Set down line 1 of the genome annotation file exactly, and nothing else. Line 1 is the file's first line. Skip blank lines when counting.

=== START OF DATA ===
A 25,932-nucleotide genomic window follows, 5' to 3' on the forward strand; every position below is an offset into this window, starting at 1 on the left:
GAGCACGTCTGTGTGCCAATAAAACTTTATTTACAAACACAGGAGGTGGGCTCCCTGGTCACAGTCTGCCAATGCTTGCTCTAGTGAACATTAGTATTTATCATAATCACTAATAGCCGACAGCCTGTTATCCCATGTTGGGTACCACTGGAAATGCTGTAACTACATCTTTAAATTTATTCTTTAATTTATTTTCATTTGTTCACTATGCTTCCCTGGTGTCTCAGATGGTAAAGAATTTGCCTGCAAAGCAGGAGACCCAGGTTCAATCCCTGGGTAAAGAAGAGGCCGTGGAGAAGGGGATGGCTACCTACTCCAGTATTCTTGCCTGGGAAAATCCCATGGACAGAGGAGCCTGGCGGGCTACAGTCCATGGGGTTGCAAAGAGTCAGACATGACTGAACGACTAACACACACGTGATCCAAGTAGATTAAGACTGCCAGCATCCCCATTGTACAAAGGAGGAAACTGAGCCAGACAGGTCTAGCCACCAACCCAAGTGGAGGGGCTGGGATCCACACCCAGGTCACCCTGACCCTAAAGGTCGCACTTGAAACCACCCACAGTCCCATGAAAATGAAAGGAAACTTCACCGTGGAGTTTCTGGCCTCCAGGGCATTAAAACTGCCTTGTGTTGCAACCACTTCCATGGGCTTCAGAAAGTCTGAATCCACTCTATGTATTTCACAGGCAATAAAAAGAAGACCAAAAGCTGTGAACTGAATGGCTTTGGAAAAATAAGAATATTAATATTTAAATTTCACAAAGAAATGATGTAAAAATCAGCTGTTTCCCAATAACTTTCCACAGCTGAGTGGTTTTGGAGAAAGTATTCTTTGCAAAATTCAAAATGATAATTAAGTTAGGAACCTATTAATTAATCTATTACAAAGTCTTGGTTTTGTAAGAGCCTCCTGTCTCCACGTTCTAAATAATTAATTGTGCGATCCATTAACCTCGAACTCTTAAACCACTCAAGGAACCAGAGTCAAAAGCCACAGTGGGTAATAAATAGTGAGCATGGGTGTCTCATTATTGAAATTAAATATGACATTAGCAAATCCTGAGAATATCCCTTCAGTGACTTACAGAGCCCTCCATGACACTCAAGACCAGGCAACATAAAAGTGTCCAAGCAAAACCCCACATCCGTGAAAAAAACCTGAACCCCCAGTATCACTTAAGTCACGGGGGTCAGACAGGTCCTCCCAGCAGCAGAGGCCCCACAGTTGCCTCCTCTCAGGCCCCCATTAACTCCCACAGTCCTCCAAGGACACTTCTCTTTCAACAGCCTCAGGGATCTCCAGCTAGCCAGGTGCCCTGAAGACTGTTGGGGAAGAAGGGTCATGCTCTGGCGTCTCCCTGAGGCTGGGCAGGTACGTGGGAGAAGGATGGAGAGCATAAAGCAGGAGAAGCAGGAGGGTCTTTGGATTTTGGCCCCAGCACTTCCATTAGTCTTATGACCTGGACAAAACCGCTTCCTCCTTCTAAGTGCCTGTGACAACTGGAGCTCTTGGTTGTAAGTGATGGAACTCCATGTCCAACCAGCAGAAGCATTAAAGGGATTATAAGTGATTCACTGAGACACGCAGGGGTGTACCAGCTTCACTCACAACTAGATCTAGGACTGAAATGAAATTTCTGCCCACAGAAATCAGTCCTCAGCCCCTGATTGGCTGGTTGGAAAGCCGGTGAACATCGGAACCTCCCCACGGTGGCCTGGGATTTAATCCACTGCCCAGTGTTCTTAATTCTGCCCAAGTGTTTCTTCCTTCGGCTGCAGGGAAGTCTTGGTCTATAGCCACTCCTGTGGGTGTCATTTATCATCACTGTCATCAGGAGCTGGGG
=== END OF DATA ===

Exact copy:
A 25,932-nucleotide genomic window follows, 5' to 3' on the forward strand; every position below is an offset into this window, starting at 1 on the left: